11. This state of affairs in politics seems indicative of the situation of women in all other sectors and, as we are deeply attached to the concepts of democracy and equality, we believe that priority should go to reversing the current trend of politics for the sake of a new dynamic in political decision-making that would in turn benefit all other spheres of activity.
12. We believe that the Plan of Action to correct present imbalances in the participation of men and women in political life (adopted by the Inter-Parliamentary Union in March 1994 as a contribution to the Fourth World Conference on Women) might very well provide the basis for strategies which, in our own particular contexts and without disclaiming our traditional values, may remedy a state of affairs that has disastrous effects on our societies. We urgently call on Governments to use the Plan of Action to this end.
13. It is our resolve to ensure that the Plan of Action is taken into account by our political parties and movements. In particular, women must have access to executive posts so that candidatures for elections and electoral strategies are decided on fairly and make full allowance for the twofold nature of society, and in order that more may be done to reflect the specific interests of women in electoral campaigns and day-to-day politics.
14. We undertake to seek the enlistment of all resources that may speed up the learning process for women in politics and their exercise of leadership. We believe it essential to give decision-makers and public opinion more extensive information instilling in men and women themselves an awareness of the potential the latter represent and the essential role that is theirs in shaping new visions and policies.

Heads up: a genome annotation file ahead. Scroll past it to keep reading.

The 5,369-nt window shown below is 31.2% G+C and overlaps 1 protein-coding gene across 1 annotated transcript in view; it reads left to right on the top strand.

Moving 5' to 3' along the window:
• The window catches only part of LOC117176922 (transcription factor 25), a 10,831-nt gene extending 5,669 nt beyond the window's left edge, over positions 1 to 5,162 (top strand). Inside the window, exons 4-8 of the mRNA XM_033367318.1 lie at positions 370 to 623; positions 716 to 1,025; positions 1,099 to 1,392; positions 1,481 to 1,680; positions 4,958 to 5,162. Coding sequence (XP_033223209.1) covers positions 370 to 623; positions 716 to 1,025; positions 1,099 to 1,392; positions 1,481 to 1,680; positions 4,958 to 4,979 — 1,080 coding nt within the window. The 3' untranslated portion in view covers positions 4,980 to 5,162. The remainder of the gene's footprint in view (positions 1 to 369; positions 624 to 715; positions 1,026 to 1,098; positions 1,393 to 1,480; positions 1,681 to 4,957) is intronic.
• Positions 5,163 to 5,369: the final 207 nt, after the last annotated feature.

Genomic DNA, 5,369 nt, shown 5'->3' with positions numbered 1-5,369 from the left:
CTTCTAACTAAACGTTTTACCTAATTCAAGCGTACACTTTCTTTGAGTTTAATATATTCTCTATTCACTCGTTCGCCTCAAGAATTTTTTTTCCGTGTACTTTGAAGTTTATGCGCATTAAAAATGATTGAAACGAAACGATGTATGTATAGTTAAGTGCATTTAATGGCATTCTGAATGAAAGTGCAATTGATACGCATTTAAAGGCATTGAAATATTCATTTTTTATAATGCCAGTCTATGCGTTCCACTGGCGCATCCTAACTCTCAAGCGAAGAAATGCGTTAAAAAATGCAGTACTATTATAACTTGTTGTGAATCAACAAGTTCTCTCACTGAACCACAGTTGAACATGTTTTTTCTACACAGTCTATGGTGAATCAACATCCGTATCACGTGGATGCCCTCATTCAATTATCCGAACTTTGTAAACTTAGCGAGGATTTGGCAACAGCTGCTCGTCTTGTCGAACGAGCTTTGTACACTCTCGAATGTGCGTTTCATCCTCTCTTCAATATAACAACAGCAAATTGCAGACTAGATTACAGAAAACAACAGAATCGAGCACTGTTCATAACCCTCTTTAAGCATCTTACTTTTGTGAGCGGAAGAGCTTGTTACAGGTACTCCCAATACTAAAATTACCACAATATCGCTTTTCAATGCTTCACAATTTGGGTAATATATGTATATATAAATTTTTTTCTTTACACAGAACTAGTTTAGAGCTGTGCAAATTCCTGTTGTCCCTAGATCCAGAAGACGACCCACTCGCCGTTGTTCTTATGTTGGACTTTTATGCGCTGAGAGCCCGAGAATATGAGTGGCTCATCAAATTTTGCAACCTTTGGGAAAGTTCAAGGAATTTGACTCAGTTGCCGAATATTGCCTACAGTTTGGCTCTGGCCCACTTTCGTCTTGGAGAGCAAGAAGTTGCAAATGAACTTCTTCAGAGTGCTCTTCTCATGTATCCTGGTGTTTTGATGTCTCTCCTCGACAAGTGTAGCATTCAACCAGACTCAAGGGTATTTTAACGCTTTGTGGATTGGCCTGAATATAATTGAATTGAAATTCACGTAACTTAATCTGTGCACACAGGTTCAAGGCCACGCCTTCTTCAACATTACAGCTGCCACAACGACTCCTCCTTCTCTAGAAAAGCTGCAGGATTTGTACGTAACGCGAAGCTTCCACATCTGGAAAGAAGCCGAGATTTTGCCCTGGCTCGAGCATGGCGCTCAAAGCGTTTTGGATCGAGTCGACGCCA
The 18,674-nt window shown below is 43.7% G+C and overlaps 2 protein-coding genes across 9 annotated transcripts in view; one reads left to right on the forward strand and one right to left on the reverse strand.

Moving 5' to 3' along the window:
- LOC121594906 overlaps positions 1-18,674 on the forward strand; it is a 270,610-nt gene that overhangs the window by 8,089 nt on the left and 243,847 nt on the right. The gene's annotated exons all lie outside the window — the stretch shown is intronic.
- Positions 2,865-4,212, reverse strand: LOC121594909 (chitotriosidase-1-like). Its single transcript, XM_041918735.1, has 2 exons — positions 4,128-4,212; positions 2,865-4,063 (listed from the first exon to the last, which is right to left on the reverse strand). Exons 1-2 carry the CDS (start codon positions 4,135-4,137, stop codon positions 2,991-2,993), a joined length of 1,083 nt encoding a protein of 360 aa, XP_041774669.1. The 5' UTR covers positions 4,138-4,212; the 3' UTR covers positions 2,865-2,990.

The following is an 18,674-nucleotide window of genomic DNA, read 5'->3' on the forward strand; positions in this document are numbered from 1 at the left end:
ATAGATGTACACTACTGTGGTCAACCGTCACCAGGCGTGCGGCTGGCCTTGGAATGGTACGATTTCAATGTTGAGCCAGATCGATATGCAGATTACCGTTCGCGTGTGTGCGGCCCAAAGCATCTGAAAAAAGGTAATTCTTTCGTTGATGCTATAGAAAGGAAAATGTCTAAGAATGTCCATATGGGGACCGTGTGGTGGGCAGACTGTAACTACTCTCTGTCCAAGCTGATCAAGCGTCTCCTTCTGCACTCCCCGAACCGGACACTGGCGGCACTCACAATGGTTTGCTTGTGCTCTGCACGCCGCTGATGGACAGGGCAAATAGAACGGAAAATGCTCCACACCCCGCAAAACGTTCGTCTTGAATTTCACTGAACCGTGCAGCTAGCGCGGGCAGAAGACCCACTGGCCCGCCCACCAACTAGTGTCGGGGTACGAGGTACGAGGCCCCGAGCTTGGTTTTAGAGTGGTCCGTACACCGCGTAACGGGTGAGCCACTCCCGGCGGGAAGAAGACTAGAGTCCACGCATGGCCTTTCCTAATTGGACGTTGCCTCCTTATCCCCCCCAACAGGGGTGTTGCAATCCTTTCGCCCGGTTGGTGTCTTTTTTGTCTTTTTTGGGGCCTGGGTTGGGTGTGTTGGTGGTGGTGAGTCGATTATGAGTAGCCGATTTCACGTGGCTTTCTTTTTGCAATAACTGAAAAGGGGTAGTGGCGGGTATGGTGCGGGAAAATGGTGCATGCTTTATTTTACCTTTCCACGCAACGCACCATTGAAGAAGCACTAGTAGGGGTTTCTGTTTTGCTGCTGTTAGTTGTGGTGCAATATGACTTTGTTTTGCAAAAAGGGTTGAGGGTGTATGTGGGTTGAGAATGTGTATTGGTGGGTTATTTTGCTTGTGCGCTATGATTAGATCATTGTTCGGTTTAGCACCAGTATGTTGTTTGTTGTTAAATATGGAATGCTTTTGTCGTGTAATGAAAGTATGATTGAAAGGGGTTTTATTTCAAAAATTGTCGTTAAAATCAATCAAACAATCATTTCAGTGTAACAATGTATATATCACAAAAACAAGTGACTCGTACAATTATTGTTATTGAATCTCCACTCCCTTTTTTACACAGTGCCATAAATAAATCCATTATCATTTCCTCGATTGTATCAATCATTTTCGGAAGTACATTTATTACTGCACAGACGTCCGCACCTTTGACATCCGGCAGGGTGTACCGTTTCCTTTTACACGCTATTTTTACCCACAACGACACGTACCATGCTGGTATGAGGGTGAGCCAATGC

15. As parliamentarians, and whether men or women, we have a basic duty to represent the views and interests of both and to serve the common interest. We believe that national legislation must focus just as much on the interests, values and aspirations of women as on those of men. We undertake to work for the reform of any legislation discriminating against or liable to harm women.
16. We further undertake to work for national ratification of the Convention on the Elimination of All Forms of Discrimination against Women (1979) and the Convention on the Political Rights of Women (1952), where this is not already the case, to examine the validity of any reservations or interpretative statements placed on ratification, and to take active steps with a view to their lifting.
17. We consider that each of our countries should have a mechanism - parliamentary or otherwise - such as a national committee or an ombudsman, for measuring the impact on the situation of women of any draft law or bill and any related budgetary provisions. This could curtail a form of administration that has proved nothing but damaging to the community as a whole.
18. Finally, we believe that priority should be given to action aimed at eliminating all forms of violence against women and girls and we undertake to adopt legislation to this effect.
19. We consider the Fourth World Conference on Women to be just a further step, one that must set off a long-term process aimed at an in-depth rebalancing of society. It is for all of us, whether Governments, Parliaments, non-governmental organizations or individuals, to move towards that goal.
20. As parliamentarians, we forthwith undertake to follow up the Beijing Global Action Platform and the Regional Platforms, adopted at the preparatory conferences, as well as the IPU Plan of Action, in what we deem to be the most fitting and effective manner and with the greatest possible dispatch. It is our intention, in this respect, to ensure that the necessary resources are made available for carrying out any measure we adopt.